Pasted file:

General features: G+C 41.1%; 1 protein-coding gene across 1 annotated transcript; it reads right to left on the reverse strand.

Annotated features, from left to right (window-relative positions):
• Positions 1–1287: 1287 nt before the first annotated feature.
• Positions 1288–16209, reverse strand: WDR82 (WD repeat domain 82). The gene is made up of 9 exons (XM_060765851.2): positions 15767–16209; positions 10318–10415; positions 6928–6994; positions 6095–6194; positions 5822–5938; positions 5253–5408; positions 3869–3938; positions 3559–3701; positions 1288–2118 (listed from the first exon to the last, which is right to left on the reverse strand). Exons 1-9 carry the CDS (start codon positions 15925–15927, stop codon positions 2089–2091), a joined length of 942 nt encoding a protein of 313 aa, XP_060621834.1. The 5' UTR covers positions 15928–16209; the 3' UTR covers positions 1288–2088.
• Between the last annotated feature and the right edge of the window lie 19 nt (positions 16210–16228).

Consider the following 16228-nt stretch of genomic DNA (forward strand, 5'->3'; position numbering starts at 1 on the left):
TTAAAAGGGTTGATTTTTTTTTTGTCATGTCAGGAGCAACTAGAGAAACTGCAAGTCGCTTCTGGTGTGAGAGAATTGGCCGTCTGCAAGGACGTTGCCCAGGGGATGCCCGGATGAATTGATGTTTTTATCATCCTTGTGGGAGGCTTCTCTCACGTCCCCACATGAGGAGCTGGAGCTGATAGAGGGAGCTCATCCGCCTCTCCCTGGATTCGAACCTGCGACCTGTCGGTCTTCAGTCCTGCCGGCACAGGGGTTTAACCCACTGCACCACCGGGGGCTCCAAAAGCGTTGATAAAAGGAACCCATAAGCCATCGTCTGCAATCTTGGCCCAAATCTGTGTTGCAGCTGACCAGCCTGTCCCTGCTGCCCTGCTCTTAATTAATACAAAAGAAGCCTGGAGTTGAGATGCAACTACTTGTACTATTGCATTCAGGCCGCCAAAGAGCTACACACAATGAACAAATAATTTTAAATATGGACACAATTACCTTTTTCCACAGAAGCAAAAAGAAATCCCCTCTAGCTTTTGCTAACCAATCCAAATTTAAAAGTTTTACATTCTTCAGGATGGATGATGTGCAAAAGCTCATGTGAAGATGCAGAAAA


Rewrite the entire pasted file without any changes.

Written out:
General features: G+C 41.1%; 1 protein-coding gene across 1 annotated transcript; it reads right to left on the reverse strand.

Annotated features, from left to right (window-relative positions):
• Positions 1–1287: 1287 nt before the first annotated feature.
• Positions 1288–16209, reverse strand: WDR82 (WD repeat domain 82). The gene is made up of 9 exons (XM_060765851.2): positions 15767–16209; positions 10318–10415; positions 6928–6994; positions 6095–6194; positions 5822–5938; positions 5253–5408; positions 3869–3938; positions 3559–3701; positions 1288–2118 (listed from the first exon to the last, which is right to left on the reverse strand). Exons 1-9 carry the CDS (start codon positions 15925–15927, stop codon positions 2089–2091), a joined length of 942 nt encoding a protein of 313 aa, XP_060621834.1. The 5' UTR covers positions 15928–16209; the 3' UTR covers positions 1288–2088.
• Between the last annotated feature and the right edge of the window lie 19 nt (positions 16210–16228).

Consider the following 16228-nt stretch of genomic DNA (forward strand, 5'->3'; position numbering starts at 1 on the left):
TTAAAAGGGTTGATTTTTTTTTTGTCATGTCAGGAGCAACTAGAGAAACTGCAAGTCGCTTCTGGTGTGAGAGAATTGGCCGTCTGCAAGGACGTTGCCCAGGGGATGCCCGGATGAATTGATGTTTTTATCATCCTTGTGGGAGGCTTCTCTCACGTCCCCACATGAGGAGCTGGAGCTGATAGAGGGAGCTCATCCGCCTCTCCCTGGATTCGAACCTGCGACCTGTCGGTCTTCAGTCCTGCCGGCACAGGGGTTTAACCCACTGCACCACCGGGGGCTCCAAAAGCGTTGATAAAAGGAACCCATAAGCCATCGTCTGCAATCTTGGCCCAAATCTGTGTTGCAGCTGACCAGCCTGTCCCTGCTGCCCTGCTCTTAATTAATACAAAAGAAGCCTGGAGTTGAGATGCAACTACTTGTACTATTGCATTCAGGCCGCCAAAGAGCTACACACAATGAACAAATAATTTTAAATATGGACACAATTACCTTTTTCCACAGAAGCAAAAAGAAATCCCCTCTAGCTTTTGCTAACCAATCCAAATTTAAAAGTTTTACATTCTTCAGGATGGATGATGTGCAAAAGCTCATGTGAAGATGCAGAAAA